FROM THE rolling hills of horse country to the subdivisions of the young professionals and the small farms still holding fast along the back roads, Loudoun County is hearing eerie echoes of campaign debates that neighboring Fairfax heard 15 or 20 years ago. The land of Loudoun has caught the roving eye of growth -- and the election of county supervisors is all about how to react to the complex dynamics. The districts within the county and the political options they offer vary markedly -- as do the vision and experience of those seeking to manage the government. The common thread is a classic pursuit of balance -- a reasonably reliable tax base, elbow room, local services and convenient passage from here to there, all without the mistakes of Fairfax or any other part of the region that has undergone change.

One candidate who perhaps best reflects the informed and thoughtful approach to a balanced future in Loudoun is Betty Tatum, incumbent Democrat and current chairman of the board who is running unopposed in the Guilford District. Her low-key, middle-of-the-road style has won her respect not only around the county but also on the regional policy-making board of the Metropolitan Washington Council of Governments.

In the Dulles District -- which is fast becoming the economic backbone of the county -- the growth issue is as hot as anywhere and has sparked a three-way race. Republican challenger Benjamin H. Hicks Jr. charges that the current board majority is inept and that this district has been "sacrificed" to developers in an effort to spare the western end of the county. Independent Clement J. Berezowski, who is outspending each of his two opponents with a largely self-generated campaign fund, has emphasized transportation improvements but has failed to offer outstanding thoughts on much else. Incumbent Democrat Ann B. Kavanagh couples her calls for "orderly growth" with a working knowledge of county, state and private financing options for roads and other public services -- which makes her well worthy of reelection.

Another three-way contest, in the still mostly rural Blue Ridge District, pits a 20-year board member, Republican-turned-independent James F. Brownell, against Republican challenger Larry Johnson and an independent endorsed by local Democrats, Ben Fordney. Mr. Brownell has been a vigorous critic of much of the county's growth but cites limits to the government's ability to stop it; he stresses the necessity of a sophisticated planning arm and of exacting road, sewer and other service commitments from developers. Mr. Johnson has seemed more concerned with decrying the level of county spending and sex education in the schools. Mr. Fordney, who lost a close race to Mr. Brownell four years ago, argues that Mr. Brownell's style is too passive and pledges coordination with the western Loudoun towns and the county board to protect them from overwhelming growth. The choice should be between Mr. Brownell and Mr. Fordney; whether Mr. Fordney can make a strong enough case for unseating Mr. Brownell remains to be seen.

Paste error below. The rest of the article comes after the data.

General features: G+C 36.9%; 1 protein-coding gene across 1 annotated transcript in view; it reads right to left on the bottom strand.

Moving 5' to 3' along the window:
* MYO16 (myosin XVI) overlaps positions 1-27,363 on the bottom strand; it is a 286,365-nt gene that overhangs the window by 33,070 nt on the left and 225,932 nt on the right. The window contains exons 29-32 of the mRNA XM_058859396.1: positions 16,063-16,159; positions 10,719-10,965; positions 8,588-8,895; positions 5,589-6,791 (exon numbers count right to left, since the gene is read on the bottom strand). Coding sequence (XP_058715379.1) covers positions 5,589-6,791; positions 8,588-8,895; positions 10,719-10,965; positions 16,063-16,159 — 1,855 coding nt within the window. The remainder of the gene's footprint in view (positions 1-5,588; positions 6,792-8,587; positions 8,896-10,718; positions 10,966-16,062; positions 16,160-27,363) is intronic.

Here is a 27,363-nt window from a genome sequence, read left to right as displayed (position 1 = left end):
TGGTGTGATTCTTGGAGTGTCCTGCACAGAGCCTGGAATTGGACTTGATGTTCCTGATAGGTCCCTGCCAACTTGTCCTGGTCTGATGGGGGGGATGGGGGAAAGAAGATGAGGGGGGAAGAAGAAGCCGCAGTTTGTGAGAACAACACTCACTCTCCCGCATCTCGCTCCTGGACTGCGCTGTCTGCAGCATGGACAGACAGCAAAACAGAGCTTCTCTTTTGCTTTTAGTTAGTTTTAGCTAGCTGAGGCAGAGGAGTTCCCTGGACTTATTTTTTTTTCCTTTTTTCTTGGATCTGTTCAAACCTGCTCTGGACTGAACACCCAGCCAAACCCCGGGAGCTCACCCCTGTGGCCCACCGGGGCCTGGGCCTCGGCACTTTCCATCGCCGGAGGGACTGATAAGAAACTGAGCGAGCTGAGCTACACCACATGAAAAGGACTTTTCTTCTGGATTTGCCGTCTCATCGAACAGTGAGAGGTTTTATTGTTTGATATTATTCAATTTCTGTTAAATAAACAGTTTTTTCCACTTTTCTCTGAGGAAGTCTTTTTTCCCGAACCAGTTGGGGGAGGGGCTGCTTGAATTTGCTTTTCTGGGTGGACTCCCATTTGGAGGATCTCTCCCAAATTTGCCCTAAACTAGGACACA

In the Broad Run District, incumbent Steve Stockman, who holds office as an independent but is running as a Republican, believes in attracting business to bolster the county's economy. Independent challenger Gregory R. Marquis argues that the board is not paying attention to the management of water, sewage and problems created by rapid growth. Mr. Stockman's extensive knowledge of development options has proven valuable to the board -- and makes his reelection a plus.

In the Catoctin District, Republican incumbent Frank I. Lambert, supporter of development, is challenged by Democrat Betsey Brown, who is a strong proponent of open-space preservation. Given the expertise of other board members in working with developers, the next mix of supervisors might well benefit by the challenging presence of Betsey Brown.

In the Leesburg District, incumbent Democrat Charles A. Bos has experience in zoning and bond matters that makes him a stronger candidate than Republican challenger Georgia White Bange. In the Mercer District, incumbent Democrat Thomas S. Dodson has a more balanced view of growth issues than Republican challenger G. Lawrence Moison. And in the Sterling District, independent Alice Bird has waged a commendable campaign against her former husband, Republican incumbent Andrew R. Bird III, but Mr. Bird's proposals for balancing and accommodating future growth argue strongly for his reelection.

County voters also have a $15-million parkland bond referendum on the ballot. The proposal is for a sound investment, deserving approval.